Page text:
2017 promises to be a year filled with some amazing literature for kids, teens and adults. Below I’ve rounded up 15+ diverse picture and young adult books being released this month. Which ones are you looking forward to reading with your little readers? Feel free to share in the comments. Enjoy!
January 3, 2017
Martin’s Dream Day by Kitty Kelley
Bestselling author and journalist Kitty Kelley combines her elegant storytelling with Stanley Tretick’s iconic photographs to transport readers to the 1963 March on Washington, bringing that historic day vividly to life for a new generation.
Muhammad Ali: A Champion is Born by Gene Barretta
In this picture book biography of Muhammad Ali, author Gene Barretta and illustrator Frank Morrison tell the unforgettable childhood story of this legendary boxing champion and how one pivotal moment set him on his path to become the Greatest of All Time.
One Last Word: Wisdom from the Harlem Renaissance by Nikki Grimes
In this collection of poetry, Nikki Grimes looks afresh at the poets of the Harlem Renaissance — including voices like Langston Hughes, Georgia Douglas Johnson, and many more writers of importance and resonance from this era — by combining their work with her own original poetry. Using “The Golden Shovel” poetic method, Grimes has written a collection of poetry that is as gorgeous as it is thought-provoking.
Midnight without a Moon by Linda Williams Jackson
It’s Mississippi in the summer of 1955, and Rose Lee Carter can’t wait to move north. But for now, she’s living with her sharecropper grandparents on a white man’s cotton plantation.
The Sweetest Sound by Sherri Winston
For ten-year-old Cadence Jolly, birthdays are a constant reminder of all that has changed since her mother skipped town with dreams of becoming a singing star. Cadence inherited that musical soul, she can’t deny it, but otherwise she couldn’t be more different – she’s as shy as can be.
Pathfinders: The Journeys of 16 Extraordinary Black Souls by Tonya Bolden
Award-winning author Tonya Bolden offers an insightful look at 16 figures, from Venture Smith, who bought his freedom; to Sadie Alexander, who contributed to the Civil Rights movement in the United States; to Katherine Johnson, who helped the United States land on the moon.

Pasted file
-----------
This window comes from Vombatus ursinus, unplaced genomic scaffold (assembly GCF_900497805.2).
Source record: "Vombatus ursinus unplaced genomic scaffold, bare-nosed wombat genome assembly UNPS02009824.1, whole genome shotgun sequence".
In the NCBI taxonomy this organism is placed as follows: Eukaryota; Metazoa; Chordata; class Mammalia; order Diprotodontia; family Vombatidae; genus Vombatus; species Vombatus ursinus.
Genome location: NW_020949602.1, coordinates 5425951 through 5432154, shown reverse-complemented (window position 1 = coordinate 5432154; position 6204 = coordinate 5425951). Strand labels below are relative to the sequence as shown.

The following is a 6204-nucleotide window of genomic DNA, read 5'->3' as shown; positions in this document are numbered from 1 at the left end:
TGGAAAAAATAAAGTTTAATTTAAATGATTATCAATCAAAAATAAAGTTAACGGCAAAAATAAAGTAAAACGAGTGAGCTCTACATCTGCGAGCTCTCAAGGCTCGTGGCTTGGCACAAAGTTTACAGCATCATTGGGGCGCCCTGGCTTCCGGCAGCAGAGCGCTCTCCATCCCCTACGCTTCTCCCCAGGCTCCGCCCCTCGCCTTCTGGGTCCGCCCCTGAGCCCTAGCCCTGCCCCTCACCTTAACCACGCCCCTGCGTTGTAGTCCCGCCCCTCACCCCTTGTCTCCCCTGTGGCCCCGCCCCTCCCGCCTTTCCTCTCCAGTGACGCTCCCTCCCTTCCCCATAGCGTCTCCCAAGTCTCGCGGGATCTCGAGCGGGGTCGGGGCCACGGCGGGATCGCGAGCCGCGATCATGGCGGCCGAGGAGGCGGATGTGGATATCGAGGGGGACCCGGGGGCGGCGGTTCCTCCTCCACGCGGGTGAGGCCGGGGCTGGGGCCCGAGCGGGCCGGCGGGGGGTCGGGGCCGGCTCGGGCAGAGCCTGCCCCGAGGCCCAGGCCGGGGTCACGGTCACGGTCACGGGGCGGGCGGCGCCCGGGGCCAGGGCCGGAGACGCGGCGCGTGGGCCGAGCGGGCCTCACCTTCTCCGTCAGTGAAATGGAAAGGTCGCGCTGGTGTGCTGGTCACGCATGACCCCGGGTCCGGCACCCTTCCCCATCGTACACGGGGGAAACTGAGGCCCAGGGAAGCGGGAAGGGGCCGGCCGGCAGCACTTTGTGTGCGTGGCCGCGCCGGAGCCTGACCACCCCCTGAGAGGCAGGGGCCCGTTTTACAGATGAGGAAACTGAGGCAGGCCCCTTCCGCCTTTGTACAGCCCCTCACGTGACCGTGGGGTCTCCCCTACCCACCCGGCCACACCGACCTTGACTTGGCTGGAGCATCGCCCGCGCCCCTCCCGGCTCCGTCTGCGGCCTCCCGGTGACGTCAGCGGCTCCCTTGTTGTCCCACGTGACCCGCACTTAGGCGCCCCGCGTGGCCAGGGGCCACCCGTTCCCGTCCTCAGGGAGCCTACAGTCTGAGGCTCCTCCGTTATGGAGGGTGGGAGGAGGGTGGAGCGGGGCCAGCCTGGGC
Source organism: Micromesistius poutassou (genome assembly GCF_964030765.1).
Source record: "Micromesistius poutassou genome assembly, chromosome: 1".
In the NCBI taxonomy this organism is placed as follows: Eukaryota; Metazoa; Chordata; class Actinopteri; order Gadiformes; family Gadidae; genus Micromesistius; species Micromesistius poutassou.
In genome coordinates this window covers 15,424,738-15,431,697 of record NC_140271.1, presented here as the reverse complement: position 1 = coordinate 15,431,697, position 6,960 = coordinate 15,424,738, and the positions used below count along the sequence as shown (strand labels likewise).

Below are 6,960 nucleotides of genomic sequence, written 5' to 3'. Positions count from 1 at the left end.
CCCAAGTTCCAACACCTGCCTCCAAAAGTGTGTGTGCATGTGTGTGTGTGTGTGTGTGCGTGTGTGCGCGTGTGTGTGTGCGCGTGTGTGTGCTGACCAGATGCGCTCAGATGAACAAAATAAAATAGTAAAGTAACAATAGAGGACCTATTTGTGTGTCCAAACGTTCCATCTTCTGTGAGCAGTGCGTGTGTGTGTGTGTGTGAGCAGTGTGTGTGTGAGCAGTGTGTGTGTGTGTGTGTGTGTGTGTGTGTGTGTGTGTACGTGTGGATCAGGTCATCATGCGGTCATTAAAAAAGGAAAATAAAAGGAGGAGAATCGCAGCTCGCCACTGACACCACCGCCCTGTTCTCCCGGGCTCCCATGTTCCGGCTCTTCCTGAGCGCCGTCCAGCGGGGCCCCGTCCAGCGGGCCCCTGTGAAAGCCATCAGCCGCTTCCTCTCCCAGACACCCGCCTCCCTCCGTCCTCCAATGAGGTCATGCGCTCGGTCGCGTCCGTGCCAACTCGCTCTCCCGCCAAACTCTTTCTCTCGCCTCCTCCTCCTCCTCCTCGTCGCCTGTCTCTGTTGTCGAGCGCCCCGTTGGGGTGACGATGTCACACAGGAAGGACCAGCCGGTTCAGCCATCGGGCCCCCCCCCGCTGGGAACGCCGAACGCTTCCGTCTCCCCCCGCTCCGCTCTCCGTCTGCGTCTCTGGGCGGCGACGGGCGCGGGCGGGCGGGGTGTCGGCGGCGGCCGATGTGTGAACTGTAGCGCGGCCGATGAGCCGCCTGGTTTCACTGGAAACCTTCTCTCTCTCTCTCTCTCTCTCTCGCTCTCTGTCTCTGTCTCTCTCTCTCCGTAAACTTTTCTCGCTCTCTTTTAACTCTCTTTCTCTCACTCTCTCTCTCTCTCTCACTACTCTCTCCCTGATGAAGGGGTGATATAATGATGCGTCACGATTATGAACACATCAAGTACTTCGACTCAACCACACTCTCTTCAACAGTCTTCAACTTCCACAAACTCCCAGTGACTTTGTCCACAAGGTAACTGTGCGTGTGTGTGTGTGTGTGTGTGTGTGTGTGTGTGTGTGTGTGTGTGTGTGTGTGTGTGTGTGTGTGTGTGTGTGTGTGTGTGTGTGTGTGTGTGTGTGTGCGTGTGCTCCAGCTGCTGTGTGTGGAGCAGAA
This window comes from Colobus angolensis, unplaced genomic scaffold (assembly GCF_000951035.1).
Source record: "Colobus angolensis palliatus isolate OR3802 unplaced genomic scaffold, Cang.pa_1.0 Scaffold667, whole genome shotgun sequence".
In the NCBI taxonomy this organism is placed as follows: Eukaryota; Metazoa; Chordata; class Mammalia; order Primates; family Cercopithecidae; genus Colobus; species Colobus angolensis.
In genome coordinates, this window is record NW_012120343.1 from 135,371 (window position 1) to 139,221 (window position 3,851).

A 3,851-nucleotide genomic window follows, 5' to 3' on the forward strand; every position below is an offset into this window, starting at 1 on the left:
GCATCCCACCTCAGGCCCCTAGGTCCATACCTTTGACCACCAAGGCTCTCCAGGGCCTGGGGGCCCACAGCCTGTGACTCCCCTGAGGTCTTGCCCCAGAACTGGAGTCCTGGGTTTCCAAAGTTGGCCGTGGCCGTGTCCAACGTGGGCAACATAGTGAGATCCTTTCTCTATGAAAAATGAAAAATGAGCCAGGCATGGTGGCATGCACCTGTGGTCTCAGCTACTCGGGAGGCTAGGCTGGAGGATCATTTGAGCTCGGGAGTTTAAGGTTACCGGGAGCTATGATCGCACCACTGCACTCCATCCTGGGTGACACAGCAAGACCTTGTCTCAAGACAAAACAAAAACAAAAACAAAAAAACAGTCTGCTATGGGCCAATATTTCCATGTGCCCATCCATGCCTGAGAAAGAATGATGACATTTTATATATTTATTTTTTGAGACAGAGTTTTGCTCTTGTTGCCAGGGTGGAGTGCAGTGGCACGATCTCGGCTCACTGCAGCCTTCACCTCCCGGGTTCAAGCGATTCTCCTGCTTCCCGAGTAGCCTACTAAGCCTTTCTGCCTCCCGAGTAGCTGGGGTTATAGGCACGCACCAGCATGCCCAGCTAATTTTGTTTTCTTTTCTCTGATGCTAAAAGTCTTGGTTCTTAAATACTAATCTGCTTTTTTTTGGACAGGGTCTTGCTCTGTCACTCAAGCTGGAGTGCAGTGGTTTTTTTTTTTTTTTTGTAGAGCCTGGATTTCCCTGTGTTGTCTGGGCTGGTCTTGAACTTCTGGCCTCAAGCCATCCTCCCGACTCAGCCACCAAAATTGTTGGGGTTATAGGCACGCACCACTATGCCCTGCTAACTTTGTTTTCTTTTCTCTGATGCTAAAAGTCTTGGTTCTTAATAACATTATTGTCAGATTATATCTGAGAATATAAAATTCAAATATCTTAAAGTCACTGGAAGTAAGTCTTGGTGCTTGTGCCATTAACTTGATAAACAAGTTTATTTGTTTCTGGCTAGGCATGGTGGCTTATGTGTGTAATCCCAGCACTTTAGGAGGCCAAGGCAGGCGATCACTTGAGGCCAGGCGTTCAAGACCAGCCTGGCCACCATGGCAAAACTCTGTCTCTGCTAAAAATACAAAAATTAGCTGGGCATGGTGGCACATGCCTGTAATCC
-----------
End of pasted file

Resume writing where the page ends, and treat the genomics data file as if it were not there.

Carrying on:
Flying Lessons & Other Stories by Ellen Oh
Whether it is basketball dreams, family fiascos, first crushes, or new neighborhoods, this bold anthology—written by the best children’s authors—celebrates the uniqueness and universality in all of us.
In a partnership with We Need Diverse Books, industry giants Kwame Alexander, Soman Chainani, Matt de la Peña, Tim Federle, Grace Lin, Meg Medina, Walter Dean Myers, Tim Tingle, and Jacqueline Woodson join newcomer Kelly J. Baptist in a story collection that is as humorous as it is heartfelt.
January 10, 2017
Let’s Clap, Jump, Sing & Shout: Dance, Spin & Turn It Out: Games, Songs, and Stories from an African-American Childhood by Patricia McKissack
Parents and grandparents will delight in sharing this exuberant book with the children in their lives. Here is a songbook, a storybook, a poetry collection, and much more, all rolled into one. Find a partner for hand claps such as “Eenie, Meenie, Sassafreeny,” or form a circle for games like “Little Sally Walker.” Gather as a family to sing well-loved songs like “Amazing Grace” and “Oh, Freedom,” or to read aloud the poetry of such African American luminaries as Langston Hughes, James Weldon Johnson, and Paul Laurence Dunbar. And snuggle down to enjoy classic stories retold by the author, including Aesop’s fables and tales featuring Br’er Rabbit and Anansi the Spider. Read my review of this book here.
Zoo Day by Anne Rockwell
A young boy and his family visit the zoo for the very first time. From gorillas to lions, polar bears to parrots, Anne Rockwell and her daughter, artist Lizzy Rockwell, celebrate a day he will never forget. With simple, lyrical text and bright illustrations that jump off the page, Zoo Day brings the joys of visiting the zoo vividly to life.